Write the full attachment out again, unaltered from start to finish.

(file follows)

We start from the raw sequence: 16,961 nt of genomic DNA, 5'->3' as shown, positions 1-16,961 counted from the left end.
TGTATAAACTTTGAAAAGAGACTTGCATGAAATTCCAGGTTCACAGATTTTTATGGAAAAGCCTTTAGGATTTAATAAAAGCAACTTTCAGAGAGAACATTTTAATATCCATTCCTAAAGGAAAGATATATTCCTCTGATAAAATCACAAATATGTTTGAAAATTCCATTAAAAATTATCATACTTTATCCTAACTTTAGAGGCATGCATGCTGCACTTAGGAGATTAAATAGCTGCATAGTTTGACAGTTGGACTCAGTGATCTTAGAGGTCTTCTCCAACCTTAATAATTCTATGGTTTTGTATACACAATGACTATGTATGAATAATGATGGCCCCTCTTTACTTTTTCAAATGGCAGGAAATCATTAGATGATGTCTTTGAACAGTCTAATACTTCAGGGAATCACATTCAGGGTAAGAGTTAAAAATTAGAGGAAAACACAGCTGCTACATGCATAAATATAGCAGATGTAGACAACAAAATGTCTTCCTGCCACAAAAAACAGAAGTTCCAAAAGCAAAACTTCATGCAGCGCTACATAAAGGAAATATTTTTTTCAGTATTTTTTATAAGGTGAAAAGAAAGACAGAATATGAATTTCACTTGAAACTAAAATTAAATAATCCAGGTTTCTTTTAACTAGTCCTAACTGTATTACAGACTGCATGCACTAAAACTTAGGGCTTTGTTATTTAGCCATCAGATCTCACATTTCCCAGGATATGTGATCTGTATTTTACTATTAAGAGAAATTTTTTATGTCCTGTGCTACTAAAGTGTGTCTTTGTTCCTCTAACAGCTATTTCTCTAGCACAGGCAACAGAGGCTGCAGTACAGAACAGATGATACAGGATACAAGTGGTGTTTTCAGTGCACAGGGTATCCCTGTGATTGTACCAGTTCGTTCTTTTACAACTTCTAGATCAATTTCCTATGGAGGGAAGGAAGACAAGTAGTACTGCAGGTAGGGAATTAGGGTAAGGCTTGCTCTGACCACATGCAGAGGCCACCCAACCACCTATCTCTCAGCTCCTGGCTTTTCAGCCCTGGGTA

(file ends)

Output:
We start from the raw sequence: 16,961 nt of genomic DNA, 5'->3' as shown, positions 1-16,961 counted from the left end.
TGTATAAACTTTGAAAAGAGACTTGCATGAAATTCCAGGTTCACAGATTTTTATGGAAAAGCCTTTAGGATTTAATAAAAGCAACTTTCAGAGAGAACATTTTAATATCCATTCCTAAAGGAAAGATATATTCCTCTGATAAAATCACAAATATGTTTGAAAATTCCATTAAAAATTATCATACTTTATCCTAACTTTAGAGGCATGCATGCTGCACTTAGGAGATTAAATAGCTGCATAGTTTGACAGTTGGACTCAGTGATCTTAGAGGTCTTCTCCAACCTTAATAATTCTATGGTTTTGTATACACAATGACTATGTATGAATAATGATGGCCCCTCTTTACTTTTTCAAATGGCAGGAAATCATTAGATGATGTCTTTGAACAGTCTAATACTTCAGGGAATCACATTCAGGGTAAGAGTTAAAAATTAGAGGAAAACACAGCTGCTACATGCATAAATATAGCAGATGTAGACAACAAAATGTCTTCCTGCCACAAAAAACAGAAGTTCCAAAAGCAAAACTTCATGCAGCGCTACATAAAGGAAATATTTTTTTCAGTATTTTTTATAAGGTGAAAAGAAAGACAGAATATGAATTTCACTTGAAACTAAAATTAAATAATCCAGGTTTCTTTTAACTAGTCCTAACTGTATTACAGACTGCATGCACTAAAACTTAGGGCTTTGTTATTTAGCCATCAGATCTCACATTTCCCAGGATATGTGATCTGTATTTTACTATTAAGAGAAATTTTTTATGTCCTGTGCTACTAAAGTGTGTCTTTGTTCCTCTAACAGCTATTTCTCTAGCACAGGCAACAGAGGCTGCAGTACAGAACAGATGATACAGGATACAAGTGGTGTTTTCAGTGCACAGGGTATCCCTGTGATTGTACCAGTTCGTTCTTTTACAACTTCTAGATCAATTTCCTATGGAGGGAAGGAAGACAAGTAGTACTGCAGGTAGGGAATTAGGGTAAGGCTTGCTCTGACCACATGCAGAGGCCACCCAACCACCTATCTCTCAGCTCCTGGCTTTTCAGCCCTGGGTA